With Carrie Fisher’s passing, folks are at it again:
- “2016? Really?”
- “2016 – You’re so fired!”
Folks, 2016 had nothing to do with it. 2016 is an artificial construct — a number that we put (and I emphasize, *we put*) on a collection of days starting at some arbitrary point. In this case, where ever the Pope decided to put January, and counting from what was then around the birthday of some Jewish carpenter. Why aren’t we saying, 5777, you’re so fired, or whatever Chinese year it is, or whatever the Islamic calendar is.
Furthermore, if you’re the religious type, why aren’t you blaming God? After all, doesn’t God dictate what happens in the world? Doesn’t God work in mysterious ways, bringing people up to heaven (or sending them to you-know-where) for whatever reasons he wants? When a loved one dies, don’t we say, “There, there. They are with God now, in his warm embrace.” So go ahead, get pissed at God for taking Carrie Fisher and George Michael and Prince and all these other people. While you’re at it, get mad at God for taking all those good people that did nothing to deserve it, the children around the world, the people in Aleppo, the babies that dies of Ebola and Zika and Cancer and all sorts of horrible things. Oh, and blame God for taking Castro as well.
But we don’t blame God, do we? We blame 2016.
We can’t admit the truth. Neither God nor 2016 had anything to do with it. God may not even exist (or if God does, he (or she) might have a deistic view of things, setting the universe in motion and letting it play out.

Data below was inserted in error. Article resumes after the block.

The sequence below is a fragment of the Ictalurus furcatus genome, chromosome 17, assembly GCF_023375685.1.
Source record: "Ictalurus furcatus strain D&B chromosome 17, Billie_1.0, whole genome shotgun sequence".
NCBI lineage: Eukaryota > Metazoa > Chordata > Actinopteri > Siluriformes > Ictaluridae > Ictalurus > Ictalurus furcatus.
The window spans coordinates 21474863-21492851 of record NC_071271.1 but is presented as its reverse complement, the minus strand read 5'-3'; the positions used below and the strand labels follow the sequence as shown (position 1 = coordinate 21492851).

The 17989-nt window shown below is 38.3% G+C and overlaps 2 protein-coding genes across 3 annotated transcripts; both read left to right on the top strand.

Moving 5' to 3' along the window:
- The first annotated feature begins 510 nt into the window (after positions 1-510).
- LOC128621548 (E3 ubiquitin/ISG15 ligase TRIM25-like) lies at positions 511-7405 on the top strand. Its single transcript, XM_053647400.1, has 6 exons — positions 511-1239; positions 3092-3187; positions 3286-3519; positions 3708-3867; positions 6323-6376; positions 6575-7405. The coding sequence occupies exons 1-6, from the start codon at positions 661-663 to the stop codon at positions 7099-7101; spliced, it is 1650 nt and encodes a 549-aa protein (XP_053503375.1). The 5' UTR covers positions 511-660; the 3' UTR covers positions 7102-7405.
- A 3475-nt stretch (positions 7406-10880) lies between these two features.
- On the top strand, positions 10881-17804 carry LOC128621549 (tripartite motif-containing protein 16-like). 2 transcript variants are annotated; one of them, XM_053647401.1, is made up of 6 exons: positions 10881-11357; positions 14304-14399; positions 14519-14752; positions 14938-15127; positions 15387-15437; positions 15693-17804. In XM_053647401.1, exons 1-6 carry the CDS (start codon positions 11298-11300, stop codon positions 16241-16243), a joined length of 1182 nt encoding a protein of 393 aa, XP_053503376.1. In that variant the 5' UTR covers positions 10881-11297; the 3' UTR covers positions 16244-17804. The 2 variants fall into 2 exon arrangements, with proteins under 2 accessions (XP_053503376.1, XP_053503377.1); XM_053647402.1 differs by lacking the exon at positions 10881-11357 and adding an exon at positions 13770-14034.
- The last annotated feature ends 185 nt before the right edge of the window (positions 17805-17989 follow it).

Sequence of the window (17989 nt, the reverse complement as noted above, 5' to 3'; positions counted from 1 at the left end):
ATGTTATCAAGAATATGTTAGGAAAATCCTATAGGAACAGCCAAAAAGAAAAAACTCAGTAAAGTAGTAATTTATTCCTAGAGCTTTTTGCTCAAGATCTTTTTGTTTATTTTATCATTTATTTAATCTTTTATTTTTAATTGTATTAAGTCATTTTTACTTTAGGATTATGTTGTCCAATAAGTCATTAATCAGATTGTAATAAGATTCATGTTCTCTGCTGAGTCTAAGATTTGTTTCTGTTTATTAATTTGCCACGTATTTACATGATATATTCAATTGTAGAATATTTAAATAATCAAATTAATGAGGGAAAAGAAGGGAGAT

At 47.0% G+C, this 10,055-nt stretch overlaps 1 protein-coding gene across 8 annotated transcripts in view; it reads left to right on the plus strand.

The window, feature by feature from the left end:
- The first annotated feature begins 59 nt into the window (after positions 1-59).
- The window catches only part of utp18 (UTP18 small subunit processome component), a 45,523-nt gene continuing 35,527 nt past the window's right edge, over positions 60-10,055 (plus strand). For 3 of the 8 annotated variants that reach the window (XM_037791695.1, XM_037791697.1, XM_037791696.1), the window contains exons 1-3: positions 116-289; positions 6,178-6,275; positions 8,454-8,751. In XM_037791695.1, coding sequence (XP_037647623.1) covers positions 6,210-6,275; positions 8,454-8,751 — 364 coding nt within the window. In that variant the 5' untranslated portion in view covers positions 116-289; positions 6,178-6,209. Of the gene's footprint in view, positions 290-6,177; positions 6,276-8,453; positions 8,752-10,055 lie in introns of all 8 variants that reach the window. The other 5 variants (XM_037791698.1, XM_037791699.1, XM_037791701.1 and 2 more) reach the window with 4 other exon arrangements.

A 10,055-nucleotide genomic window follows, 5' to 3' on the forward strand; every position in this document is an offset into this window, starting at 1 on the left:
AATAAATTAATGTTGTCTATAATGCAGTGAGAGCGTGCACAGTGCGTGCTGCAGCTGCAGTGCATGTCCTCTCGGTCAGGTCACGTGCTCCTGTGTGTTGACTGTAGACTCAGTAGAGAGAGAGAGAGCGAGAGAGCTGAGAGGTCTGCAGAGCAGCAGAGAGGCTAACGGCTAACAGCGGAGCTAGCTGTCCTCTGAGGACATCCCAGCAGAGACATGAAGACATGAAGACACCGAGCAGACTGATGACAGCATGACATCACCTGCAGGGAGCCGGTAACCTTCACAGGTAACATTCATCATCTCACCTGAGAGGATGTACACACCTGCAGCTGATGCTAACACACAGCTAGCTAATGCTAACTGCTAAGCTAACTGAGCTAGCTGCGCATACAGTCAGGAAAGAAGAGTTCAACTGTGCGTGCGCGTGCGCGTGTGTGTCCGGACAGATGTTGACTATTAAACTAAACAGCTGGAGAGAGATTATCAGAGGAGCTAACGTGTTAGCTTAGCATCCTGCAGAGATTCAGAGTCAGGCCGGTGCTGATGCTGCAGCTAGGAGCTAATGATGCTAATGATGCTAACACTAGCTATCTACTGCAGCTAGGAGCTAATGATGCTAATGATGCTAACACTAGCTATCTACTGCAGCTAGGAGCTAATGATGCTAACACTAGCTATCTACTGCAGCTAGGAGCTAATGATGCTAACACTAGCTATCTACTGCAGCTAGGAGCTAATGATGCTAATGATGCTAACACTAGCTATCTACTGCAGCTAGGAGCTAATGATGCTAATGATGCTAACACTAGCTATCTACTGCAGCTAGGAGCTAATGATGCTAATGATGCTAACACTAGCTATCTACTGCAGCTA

Blame Time. After all, they named Trump “Man of the Year”.
Seriously, blame time and coincidence.
Time is relentless. It marches on, and we have no way of stopping it. People grow older, and they die. Furthermore, as we grow older, our icons grow older as well. We reach a point where a lot of our icons — from stage, screen, literature, and politics — are growing older as well. Growing older has a price. Death. It is something we will all face one day. So we grow older, our icons grow older, and the seemingly all seem to die in a bunch. Or at least those of whom we care more die in a bunch, and it hits us harder. It makes us realize that they are near our age, and as they are passing away, could we be next?
But all of these celebrities, and even Fidel Castro, have one thing we may not have. They’ve done big things, and these things will live on long after they die. Castro will live on in his impact on the people of America and the people of Cuba. John Glenn will live on for his achievements. So will Justice Scalia. As will Carrie Fisher, who will live on forever in the Star Wars mythology. As will George Michael, in his music.
But will we? Who will remember us?
So go on. Do something big. Make it so that you are remembered in this world even after you pass. Live on — not in a highway name or a name on a building, but in the hearts of those you have touched through your actions. Create the stories that they will tell in the future.
But stop blaming 2016.
My condolences to Debbie Reynolds, the Fisher family, her friends and their families. My condolences to everyone who has lost someone they have loved this year. They will live on in your memories and the stories you tell about them to your children and others.